Using county-level high school enrollment projections to size your college enrollment market

Pamela Lee

Assistant Vice President, Marketing and Research Services

October 4, 2012

Where do you want your campus enrollment to be five years from now? Ten years from now?

Whatever your answers to those questions might be, you have to take into consideration the sizes of upcoming high school senior classes in your target markets and what percentage of those markets you can expect to capture. The difficult news, however, is that for more than half of the states in the US, the number of high school graduates is projected to decline in the coming years. (See Knocking at the College Door from the Western Interstate Commission for Higher Education for projections to 2022.)

These changes will likely lead to greater competition for students. Your traditional markets may shift dramatically as demographic shifts and increased competition alter the supply of students. Even if you only hope to maintain your current enrollment levels, you will need to be more strategic and precise in understanding where your potential student pools exist.

One initial step that campuses can use is the projection of high school enrollment numbers at the county level. Whether states are projected to decline or increase in the number of high school graduates, not all of these changes will be spread evenly throughout the state. Furthermore, most colleges and universities don’t draw students from entire states, but rather from specific regions within their state or neighboring states. Consider one of the projected growth states, Texas, and how much these projections vary from one county to another:

This image shows the estimated increase in high shcool graduates in the state of Texas for use by collge and university enrollment management professionals. It illustrates that the net increase projected from 2008 to 2018 (18.23%) can be further analyzed by changes in each of the state's counties.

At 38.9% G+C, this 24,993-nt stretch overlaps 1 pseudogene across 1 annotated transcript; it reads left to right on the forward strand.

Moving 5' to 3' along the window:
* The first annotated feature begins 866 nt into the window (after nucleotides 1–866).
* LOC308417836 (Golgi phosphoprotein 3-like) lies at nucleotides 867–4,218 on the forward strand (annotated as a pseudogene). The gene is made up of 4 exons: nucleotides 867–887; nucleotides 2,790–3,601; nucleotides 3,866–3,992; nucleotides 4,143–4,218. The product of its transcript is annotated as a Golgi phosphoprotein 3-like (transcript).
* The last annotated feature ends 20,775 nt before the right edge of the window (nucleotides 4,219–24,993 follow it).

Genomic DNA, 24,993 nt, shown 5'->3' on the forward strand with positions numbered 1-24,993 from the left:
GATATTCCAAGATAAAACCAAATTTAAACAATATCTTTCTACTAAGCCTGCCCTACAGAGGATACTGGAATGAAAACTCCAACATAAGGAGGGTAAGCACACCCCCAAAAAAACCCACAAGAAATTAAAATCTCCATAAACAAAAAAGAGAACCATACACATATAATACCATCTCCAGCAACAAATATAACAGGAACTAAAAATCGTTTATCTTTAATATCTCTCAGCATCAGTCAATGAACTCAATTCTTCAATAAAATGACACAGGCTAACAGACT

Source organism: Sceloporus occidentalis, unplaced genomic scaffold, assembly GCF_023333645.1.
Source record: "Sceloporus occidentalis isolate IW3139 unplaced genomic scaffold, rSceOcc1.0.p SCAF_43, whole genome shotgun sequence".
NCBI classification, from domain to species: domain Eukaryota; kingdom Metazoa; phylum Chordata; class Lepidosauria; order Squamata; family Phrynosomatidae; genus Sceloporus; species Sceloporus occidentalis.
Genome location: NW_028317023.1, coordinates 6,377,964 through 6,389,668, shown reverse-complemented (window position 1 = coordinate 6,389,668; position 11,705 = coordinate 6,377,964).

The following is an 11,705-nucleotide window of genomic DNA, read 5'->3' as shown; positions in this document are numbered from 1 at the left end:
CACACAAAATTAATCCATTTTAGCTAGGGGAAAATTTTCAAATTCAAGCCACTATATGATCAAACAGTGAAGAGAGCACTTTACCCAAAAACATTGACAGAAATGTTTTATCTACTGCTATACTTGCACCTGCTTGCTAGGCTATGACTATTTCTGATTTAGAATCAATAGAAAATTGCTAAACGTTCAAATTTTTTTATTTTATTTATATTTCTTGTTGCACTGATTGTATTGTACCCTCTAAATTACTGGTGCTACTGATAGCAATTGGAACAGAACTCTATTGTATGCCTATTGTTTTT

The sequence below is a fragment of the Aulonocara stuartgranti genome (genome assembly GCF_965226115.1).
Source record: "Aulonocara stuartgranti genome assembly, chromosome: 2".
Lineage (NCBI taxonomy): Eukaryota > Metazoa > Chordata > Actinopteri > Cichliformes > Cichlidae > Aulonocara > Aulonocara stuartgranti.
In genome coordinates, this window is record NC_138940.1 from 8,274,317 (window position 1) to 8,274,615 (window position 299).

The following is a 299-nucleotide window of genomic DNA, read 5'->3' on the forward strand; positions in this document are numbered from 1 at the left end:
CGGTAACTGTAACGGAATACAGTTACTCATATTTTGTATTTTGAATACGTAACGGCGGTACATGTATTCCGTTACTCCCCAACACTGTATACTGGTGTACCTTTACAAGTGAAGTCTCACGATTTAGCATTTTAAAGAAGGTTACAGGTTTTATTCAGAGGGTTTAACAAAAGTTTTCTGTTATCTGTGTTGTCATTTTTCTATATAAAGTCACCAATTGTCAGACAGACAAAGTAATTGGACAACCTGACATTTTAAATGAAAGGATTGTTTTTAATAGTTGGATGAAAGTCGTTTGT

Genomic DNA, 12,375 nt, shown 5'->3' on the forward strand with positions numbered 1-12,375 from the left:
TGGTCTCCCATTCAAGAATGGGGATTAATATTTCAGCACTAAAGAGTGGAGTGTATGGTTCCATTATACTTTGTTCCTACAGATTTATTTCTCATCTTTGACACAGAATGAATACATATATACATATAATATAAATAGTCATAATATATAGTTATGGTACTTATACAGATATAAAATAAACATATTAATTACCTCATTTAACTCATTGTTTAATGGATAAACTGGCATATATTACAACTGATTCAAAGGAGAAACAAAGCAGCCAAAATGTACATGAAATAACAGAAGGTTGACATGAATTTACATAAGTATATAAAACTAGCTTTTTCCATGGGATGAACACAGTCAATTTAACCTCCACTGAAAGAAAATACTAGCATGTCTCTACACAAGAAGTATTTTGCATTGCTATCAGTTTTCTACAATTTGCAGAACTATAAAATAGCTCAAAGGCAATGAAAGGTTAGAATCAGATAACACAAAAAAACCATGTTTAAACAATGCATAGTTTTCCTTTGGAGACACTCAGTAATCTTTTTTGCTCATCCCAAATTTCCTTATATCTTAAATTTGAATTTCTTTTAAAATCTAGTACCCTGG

Note: These figures are estimated based on data from the National Center for Education Statistics’ Common Core of Data and Private School Universe Survey and do not include all Texas high school students. (Click on image to enlarge).

With existing enrollment data in hand, your campus can see trends in enrollment and use this data to make enrollment projections. This gives campuses a much more detailed understanding of where the shifts are occurring in a given state.

Projecting high school senior enrollments using the Weighted Average Cohort Survival Rate

In order to start making projections, you first need public and private school enrollment data for kindergarten through twelfth grade for the past five years. This data is available from the National Center for Education Statistics:

  • Public high school enrollments: the annual Common Core Data (CCD) survey results
  • Private school enrollments: the Private Schools and Staffing (PSS) survey, conducted every other year

Next, you need to need to calculate the Weighted Average Cohort Survival Rate (WACSR)  for each grade level and for each of the past five years that have enrollment data . Use the following to calculate the Cohort Survival Rate (CSR) for one year:

Number of current students in grade 12 ÷ number of students in grade 11